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Windows 7: BSOD help

13 Sep 2010   #1

Windows 7 Home Premium 64bit
BSOD help

Hello there SevenForums,

Like most of the people on this part of the board, I'm here to seek help regarding my BSOD problem.

I followed the instructions in the stickied post and attached the required files needed.

Some information on my system:

Dell Studio XPS16 Laptop
Windows 7 Home Premium 64bit - Did a reformat on the laptop using Windows Disc provided by Dell
Age of system: 9 months
Age of OS installed: 9 months

The message on the Bluescreen went by too fast for me to remember all of it but I did notice a line 'Driver IRQL ...'. I also attached the log message from Windows in a txt file.

I suspect a driver issue because I've never had this problem until recently (1 month ago). The only new hardware I've added onto this system is a USB hub and some USB peripherals (Wireless mouse receiver, USB lamp, External HDD etc)

The computer works fine but this problem is annoying me as it could happen when I leave my computer overnight.

Thanks in advance to anyone helping me with this problem.

My System SpecsSystem Spec
14 Sep 2010   #2

Windows 7 Home Premium 64bit

I tried to access my Minidump folder but it was empty, so I can't attach any minidumps.
My System SpecsSystem Spec
14 Sep 2010   #3
Microsoft MVP


Your WiFi device is disabled, is this deliberate?
Please do this to check for other memory dumps:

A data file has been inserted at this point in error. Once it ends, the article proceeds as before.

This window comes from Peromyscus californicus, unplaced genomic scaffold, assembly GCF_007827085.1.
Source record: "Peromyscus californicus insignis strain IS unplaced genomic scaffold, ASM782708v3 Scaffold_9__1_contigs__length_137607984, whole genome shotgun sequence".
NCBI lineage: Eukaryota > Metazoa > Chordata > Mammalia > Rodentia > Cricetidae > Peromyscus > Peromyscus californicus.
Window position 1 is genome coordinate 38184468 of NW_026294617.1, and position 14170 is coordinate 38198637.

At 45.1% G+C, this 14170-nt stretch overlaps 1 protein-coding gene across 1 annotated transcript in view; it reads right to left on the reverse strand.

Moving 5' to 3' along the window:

Upload Dump Files:
Please go to C:\Windows\Minidump and zip up the contents of the folder. Then upload/attach the .zip file with your next post.
Left click on the first minidump file.
Hold down the "Shift" key and left click on the last minidump file.
Right click on the blue highlighted area and select "Send to"
Select "Compressed (zipped) folder" and note where the folder is saved.
Upload that .zip file with your next post.

If you have issues with "Access Denied" errors, try copying the files to your desktop and zipping them up from there. If it still won't let you zip them up, post back for further advice.

If you don't have anything in that folder, please check in C:\Windows for a file named MEMORY.DMP. If you find it, zip it up and upload it to a free file hosting service . I recommend Windows Live SkyDrive - or another free, file-hosting service. Then post the link to it in your topic so that we can download it.

Then, follow the directions here to set your system for Minidumps (much smaller than the MEMORY.DMP file): Set MiniDump
The memory dump that you enclosed info about was a STOP 0xD1 - and MSINFO32 says it's blamed on k57nd60a.sys - a component of your Broadcom NetLink Gigabit Ethernet NDIS6.x Unified Driver.

- download a fresh copy of the driver from the Broadcom website: - Downloads & Support
- uninstall the current copy of the driver/software from your system
- install the freshly downloaded copy
- monitor for further BSOD's

If you get more BSOD's, please run Driver Verifier according to these instructions:
Using Driver Verifier is an iffy proposition. Most times it'll crash and it'll tell you what the driver is. But sometimes it'll crash and won't tell you the driver. Other times it'll crash before you can log in to Windows. If you can't get to Safe Mode, then you'll have to resort to offline editing of the registry to disable Driver Verifier.